“I’m Sorry You’re Upset” and other ways to patronise a colleague

I’m quite physical with my moods and feelings. I quite literally raise the temperature in a room by two degrees the moment I become irritated with the way a conversation is going. I don’t make unusual levels of effort to contain my facial expressions or moderate my body language, because, well, I’m busy thinking about the thing that’s provoking such a physical reaction, and I figure that it’s all part and parcel of human communication, seeing how someone feels about something, as much as discussing it and fixing it.

However. The problem I have is that, when things around me are difficult or not working, people treat me as if I were the only one experiencing this, as if the actual issue was my emotion, or feeling, or discomfort, rather than the problem itself.

Some of me wonders if this is because I’m a girl who, whilst not quite in manic-pixie-dream-girl land (I’m simply not skinny enough to take the lead in an emo-romantic comedy, for starters), is obviously a bit unusual, quite possibly has silly hair and ‘immature’ clothing on. Perhaps I don’t project ‘stereotypical businesswoman’. I understand that feelings are difficult, that it’s human nature to want to stop someone experiencing negative emotions from doing so, but, especially when we’re in a business situation, rather than a personal one, I’m tired of people asking me if I just need to ‘take a break’ or if I’m ‘a bit tired’.

No. Or perhaps, yes. It doesn’t matter. It isn’t about what I’m actually feeling. It’s about the fact that there is a clear problem, which needs to be fixed. This happens to me a lot, usually when I try to, quietly, professionally, sensibly, fix something. And when I talk about being emotional, I’m not talking about being in floods of tears, being incomprehensible, or being hysterical, simply about being visibly pissed off or even just explaining that you’re uncomfortable with/unable to work amidst a state of affairs.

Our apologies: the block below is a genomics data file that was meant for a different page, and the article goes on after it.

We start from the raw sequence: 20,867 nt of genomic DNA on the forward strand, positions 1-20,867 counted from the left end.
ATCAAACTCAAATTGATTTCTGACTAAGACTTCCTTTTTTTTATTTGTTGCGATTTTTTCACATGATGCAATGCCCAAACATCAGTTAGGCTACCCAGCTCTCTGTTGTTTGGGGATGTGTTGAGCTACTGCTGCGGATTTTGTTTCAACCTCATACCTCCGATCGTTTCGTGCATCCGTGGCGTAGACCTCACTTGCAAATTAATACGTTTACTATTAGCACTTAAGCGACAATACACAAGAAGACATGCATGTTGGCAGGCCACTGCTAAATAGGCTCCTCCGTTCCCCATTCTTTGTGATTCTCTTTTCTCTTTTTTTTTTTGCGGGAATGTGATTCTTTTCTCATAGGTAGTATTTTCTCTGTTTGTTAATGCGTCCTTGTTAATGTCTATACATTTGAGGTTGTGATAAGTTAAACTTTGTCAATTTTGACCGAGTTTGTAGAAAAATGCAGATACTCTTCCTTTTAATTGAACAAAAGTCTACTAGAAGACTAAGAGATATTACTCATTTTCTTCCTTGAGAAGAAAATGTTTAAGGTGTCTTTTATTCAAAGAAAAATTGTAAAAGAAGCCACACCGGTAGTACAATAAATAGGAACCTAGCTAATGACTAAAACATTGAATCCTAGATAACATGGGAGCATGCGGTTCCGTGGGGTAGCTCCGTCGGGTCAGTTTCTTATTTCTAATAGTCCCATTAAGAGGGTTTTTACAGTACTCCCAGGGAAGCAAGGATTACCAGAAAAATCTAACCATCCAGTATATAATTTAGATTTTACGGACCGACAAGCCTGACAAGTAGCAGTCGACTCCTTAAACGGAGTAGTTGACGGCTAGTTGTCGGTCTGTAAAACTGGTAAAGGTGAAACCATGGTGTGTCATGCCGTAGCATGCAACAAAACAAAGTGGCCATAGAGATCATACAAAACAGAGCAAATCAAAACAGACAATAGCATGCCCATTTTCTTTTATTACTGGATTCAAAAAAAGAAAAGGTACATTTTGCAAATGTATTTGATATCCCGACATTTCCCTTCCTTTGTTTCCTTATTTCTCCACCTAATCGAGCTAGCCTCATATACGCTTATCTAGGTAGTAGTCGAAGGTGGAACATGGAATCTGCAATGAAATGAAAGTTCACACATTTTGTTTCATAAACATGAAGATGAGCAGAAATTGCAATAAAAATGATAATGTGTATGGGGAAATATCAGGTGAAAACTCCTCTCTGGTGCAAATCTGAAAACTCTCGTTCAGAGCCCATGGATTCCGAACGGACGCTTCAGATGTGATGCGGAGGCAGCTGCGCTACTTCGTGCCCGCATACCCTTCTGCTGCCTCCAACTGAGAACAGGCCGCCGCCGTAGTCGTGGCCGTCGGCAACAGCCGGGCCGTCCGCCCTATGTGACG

And this is where it seems to get wider, and how I do or don’t look is maybe not as relevant as I’ve wondered. I’ve talked about this with a number of friends, all of whom are far more professional and experienced than I am, and they’ve all got experiences that match. Times when you’re visibly experiencing an emotion as a result of a problem, and colleagues/bosses choose to focus on your emotional response, rather than the problem itself.

There’s little more irritating than being patted on the head/back/arm and told to go and get a coffee when you genuinely need to address an issue about computer systems or server backup tapes or Jeff in the post room or whatever. That look of concern/understanding/fear that says, “I can see you’re in strife and all I want is to get the hell out of this conversation ASAP” but disregards everything that would actually get them out of that conversation quickly and effectively and, eh, cease the negative emotion! Namely: recognising and resolving the problem.

I’m not sure if this is an exclusively female problem, so don’t let me be reductionist here. I’ve also had this experience of having actual, business problems reduced to my personal emotional problems from both male colleagues, and male and female bosses in the past, so there’s that. I do think, though, that there is a level of perfectly normal emotion in younger women that is treated as needy and out of place, rather than symptomatic of an actual, fixable issue. If I think of male colleagues experiencing frustration with a clear issue, say, infinite misdirected telephone calls, and their equally tangible and emotional responses, it’s laughable to imagine the boss coming up to them and gently placing a hand on their shoulder and asking them if everything’s okay at home.

I’m not saying that there aren’t times at which it’s appropriate to be compassionate or kind in the workplace, and I realise that this sounds rather like I’m complaining about an abundance of that, which is unfortunate, but when you’re trying to do your job properly and the environment lets you down in an obvious, fixable way, the fact that I’ve been driven to a place of emotion does not mean that I am not capable of continuing to be my workplace self and sorting out that problem. Telling me you’re sorry is fine, but I don’t need an apology from someone whose fault it is not; I need an issue fixing. Asking me if I’m okay is a peculiar response to my need to have access to my email.

I’m always wary of talking about anything as common to any group of anyone, but I’m curious as to whether more people understand what I’m talking about.

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